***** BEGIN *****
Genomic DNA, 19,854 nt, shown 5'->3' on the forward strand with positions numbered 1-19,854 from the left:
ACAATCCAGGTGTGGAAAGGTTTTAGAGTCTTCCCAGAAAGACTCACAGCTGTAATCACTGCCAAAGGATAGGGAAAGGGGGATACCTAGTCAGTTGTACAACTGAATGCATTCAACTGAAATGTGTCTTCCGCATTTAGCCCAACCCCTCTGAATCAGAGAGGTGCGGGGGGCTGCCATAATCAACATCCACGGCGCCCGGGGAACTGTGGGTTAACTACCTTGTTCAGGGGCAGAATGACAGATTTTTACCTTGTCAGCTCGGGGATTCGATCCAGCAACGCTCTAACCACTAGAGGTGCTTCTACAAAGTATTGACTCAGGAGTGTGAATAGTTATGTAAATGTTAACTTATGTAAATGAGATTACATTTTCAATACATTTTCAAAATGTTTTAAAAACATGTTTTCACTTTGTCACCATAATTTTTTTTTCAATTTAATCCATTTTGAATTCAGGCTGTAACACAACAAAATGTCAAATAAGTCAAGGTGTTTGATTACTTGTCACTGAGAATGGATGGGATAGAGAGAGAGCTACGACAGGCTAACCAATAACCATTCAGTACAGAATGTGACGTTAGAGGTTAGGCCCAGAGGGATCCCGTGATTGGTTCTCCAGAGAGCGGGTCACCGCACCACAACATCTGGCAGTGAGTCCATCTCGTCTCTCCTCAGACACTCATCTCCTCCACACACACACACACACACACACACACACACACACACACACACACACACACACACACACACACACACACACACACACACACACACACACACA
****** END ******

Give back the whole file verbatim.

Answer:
Genomic DNA, 19,854 nt, shown 5'->3' on the forward strand with positions numbered 1-19,854 from the left:
ACAATCCAGGTGTGGAAAGGTTTTAGAGTCTTCCCAGAAAGACTCACAGCTGTAATCACTGCCAAAGGATAGGGAAAGGGGGATACCTAGTCAGTTGTACAACTGAATGCATTCAACTGAAATGTGTCTTCCGCATTTAGCCCAACCCCTCTGAATCAGAGAGGTGCGGGGGGCTGCCATAATCAACATCCACGGCGCCCGGGGAACTGTGGGTTAACTACCTTGTTCAGGGGCAGAATGACAGATTTTTACCTTGTCAGCTCGGGGATTCGATCCAGCAACGCTCTAACCACTAGAGGTGCTTCTACAAAGTATTGACTCAGGAGTGTGAATAGTTATGTAAATGTTAACTTATGTAAATGAGATTACATTTTCAATACATTTTCAAAATGTTTTAAAAACATGTTTTCACTTTGTCACCATAATTTTTTTTTCAATTTAATCCATTTTGAATTCAGGCTGTAACACAACAAAATGTCAAATAAGTCAAGGTGTTTGATTACTTGTCACTGAGAATGGATGGGATAGAGAGAGAGCTACGACAGGCTAACCAATAACCATTCAGTACAGAATGTGACGTTAGAGGTTAGGCCCAGAGGGATCCCGTGATTGGTTCTCCAGAGAGCGGGTCACCGCACCACAACATCTGGCAGTGAGTCCATCTCGTCTCTCCTCAGACACTCATCTCCTCCACACACACACACACACACACACACACACACACACACACACACACACACACACACACACACACACACACACACACACACACACACACACACA